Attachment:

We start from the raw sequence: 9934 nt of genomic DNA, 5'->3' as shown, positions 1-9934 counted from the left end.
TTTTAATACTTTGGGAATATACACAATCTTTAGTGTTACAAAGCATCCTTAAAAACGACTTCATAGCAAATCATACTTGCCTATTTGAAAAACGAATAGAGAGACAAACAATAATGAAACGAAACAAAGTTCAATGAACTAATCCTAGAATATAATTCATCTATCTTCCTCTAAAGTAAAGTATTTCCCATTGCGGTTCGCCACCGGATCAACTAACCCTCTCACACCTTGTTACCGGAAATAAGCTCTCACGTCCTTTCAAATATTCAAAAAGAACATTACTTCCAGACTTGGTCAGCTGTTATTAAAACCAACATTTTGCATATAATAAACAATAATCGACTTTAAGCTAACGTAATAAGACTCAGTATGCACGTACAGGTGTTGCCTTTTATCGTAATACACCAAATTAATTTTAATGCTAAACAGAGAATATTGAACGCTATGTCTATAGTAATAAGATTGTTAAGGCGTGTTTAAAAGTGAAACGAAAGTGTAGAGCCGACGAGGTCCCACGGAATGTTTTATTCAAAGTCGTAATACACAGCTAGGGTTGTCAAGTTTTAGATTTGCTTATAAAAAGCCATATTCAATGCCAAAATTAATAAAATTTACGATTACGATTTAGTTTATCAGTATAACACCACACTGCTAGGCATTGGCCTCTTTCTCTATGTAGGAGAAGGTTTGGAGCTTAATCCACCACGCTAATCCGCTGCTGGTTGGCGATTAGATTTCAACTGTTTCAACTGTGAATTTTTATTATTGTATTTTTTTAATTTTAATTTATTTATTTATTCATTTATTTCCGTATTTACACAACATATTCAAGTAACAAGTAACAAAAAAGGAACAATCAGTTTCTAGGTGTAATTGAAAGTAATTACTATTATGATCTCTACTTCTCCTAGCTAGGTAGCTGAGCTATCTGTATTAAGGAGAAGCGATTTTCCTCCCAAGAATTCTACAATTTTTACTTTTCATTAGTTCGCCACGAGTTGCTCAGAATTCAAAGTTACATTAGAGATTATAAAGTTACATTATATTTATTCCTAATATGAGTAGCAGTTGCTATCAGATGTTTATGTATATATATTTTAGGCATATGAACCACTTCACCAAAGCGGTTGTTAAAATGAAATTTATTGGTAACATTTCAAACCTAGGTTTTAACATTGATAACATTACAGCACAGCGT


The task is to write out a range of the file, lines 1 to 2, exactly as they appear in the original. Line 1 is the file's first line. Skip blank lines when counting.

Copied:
We start from the raw sequence: 9934 nt of genomic DNA, 5'->3' as shown, positions 1-9934 counted from the left end.
TTTTAATACTTTGGGAATATACACAATCTTTAGTGTTACAAAGCATCCTTAAAAACGACTTCATAGCAAATCATACTTGCCTATTTGAAAAACGAATAGAGAGACAAACAATAATGAAACGAAACAAAGTTCAATGAACTAATCCTAGAATATAATTCATCTATCTTCCTCTAAAGTAAAGTATTTCCCATTGCGGTTCGCCACCGGATCAACTAACCCTCTCACACCTTGTTACCGGAAATAAGCTCTCACGTCCTTTCAAATATTCAAAAAGAACATTACTTCCAGACTTGGTCAGCTGTTATTAAAACCAACATTTTGCATATAATAAACAATAATCGACTTTAAGCTAACGTAATAAGACTCAGTATGCACGTACAGGTGTTGCCTTTTATCGTAATACACCAAATTAATTTTAATGCTAAACAGAGAATATTGAACGCTATGTCTATAGTAATAAGATTGTTAAGGCGTGTTTAAAAGTGAAACGAAAGTGTAGAGCCGACGAGGTCCCACGGAATGTTTTATTCAAAGTCGTAATACACAGCTAGGGTTGTCAAGTTTTAGATTTGCTTATAAAAAGCCATATTCAATGCCAAAATTAATAAAATTTACGATTACGATTTAGTTTATCAGTATAACACCACACTGCTAGGCATTGGCCTCTTTCTCTATGTAGGAGAAGGTTTGGAGCTTAATCCACCACGCTAATCCGCTGCTGGTTGGCGATTAGATTTCAACTGTTTCAACTGTGAATTTTTATTATTGTATTTTTTTAATTTTAATTTATTTATTTATTCATTTATTTCCGTATTTACACAACATATTCAAGTAACAAGTAACAAAAAAGGAACAATCAGTTTCTAGGTGTAATTGAAAGTAATTACTATTATGATCTCTACTTCTCCTAGCTAGGTAGCTGAGCTATCTGTATTAAGGAGAAGCGATTTTCCTCCCAAGAATTCTACAATTTTTACTTTTCATTAGTTCGCCACGAGTTGCTCAGAATTCAAAGTTACATTAGAGATTATAAAGTTACATTATATTTATTCCTAATATGAGTAGCAGTTGCTATCAGATGTTTATGTATATATATTTTAGGCATATGAACCACTTCACCAAAGCGGTTGTTAAAATGAAATTTATTGGTAACATTTCAAACCTAGGTTTTAACATTGATAACATTACAGCACAGCGT